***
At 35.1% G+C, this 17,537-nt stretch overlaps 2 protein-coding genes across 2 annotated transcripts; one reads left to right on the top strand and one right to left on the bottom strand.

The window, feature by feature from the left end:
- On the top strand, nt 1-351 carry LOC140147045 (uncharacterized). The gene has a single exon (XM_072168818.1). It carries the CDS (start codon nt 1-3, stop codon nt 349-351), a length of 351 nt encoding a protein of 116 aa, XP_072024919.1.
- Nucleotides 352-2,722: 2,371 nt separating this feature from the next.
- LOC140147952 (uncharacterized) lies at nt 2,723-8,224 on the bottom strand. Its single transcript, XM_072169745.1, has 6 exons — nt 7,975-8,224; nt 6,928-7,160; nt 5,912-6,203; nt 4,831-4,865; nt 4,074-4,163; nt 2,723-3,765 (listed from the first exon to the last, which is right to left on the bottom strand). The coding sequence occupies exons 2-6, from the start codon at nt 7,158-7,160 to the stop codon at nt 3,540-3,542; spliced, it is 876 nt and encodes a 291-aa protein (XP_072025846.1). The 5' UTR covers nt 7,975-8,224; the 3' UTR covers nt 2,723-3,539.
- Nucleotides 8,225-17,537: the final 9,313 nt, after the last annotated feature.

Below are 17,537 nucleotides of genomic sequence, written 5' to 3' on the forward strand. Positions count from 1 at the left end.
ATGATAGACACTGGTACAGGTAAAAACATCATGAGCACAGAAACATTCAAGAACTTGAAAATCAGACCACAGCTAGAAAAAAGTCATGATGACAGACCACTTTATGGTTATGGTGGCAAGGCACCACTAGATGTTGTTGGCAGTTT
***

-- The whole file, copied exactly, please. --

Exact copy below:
At 35.1% G+C, this 17,537-nt stretch overlaps 2 protein-coding genes across 2 annotated transcripts; one reads left to right on the top strand and one right to left on the bottom strand.

The window, feature by feature from the left end:
- On the top strand, nt 1-351 carry LOC140147045 (uncharacterized). The gene has a single exon (XM_072168818.1). It carries the CDS (start codon nt 1-3, stop codon nt 349-351), a length of 351 nt encoding a protein of 116 aa, XP_072024919.1.
- Nucleotides 352-2,722: 2,371 nt separating this feature from the next.
- LOC140147952 (uncharacterized) lies at nt 2,723-8,224 on the bottom strand. Its single transcript, XM_072169745.1, has 6 exons — nt 7,975-8,224; nt 6,928-7,160; nt 5,912-6,203; nt 4,831-4,865; nt 4,074-4,163; nt 2,723-3,765 (listed from the first exon to the last, which is right to left on the bottom strand). The coding sequence occupies exons 2-6, from the start codon at nt 7,158-7,160 to the stop codon at nt 3,540-3,542; spliced, it is 876 nt and encodes a 291-aa protein (XP_072025846.1). The 5' UTR covers nt 7,975-8,224; the 3' UTR covers nt 2,723-3,539.
- Nucleotides 8,225-17,537: the final 9,313 nt, after the last annotated feature.

Below are 17,537 nucleotides of genomic sequence, written 5' to 3' on the forward strand. Positions count from 1 at the left end.
ATGATAGACACTGGTACAGGTAAAAACATCATGAGCACAGAAACATTCAAGAACTTGAAAATCAGACCACAGCTAGAAAAAAGTCATGATGACAGACCACTTTATGGTTATGGTGGCAAGGCACCACTAGATGTTGTTGGCAGTTT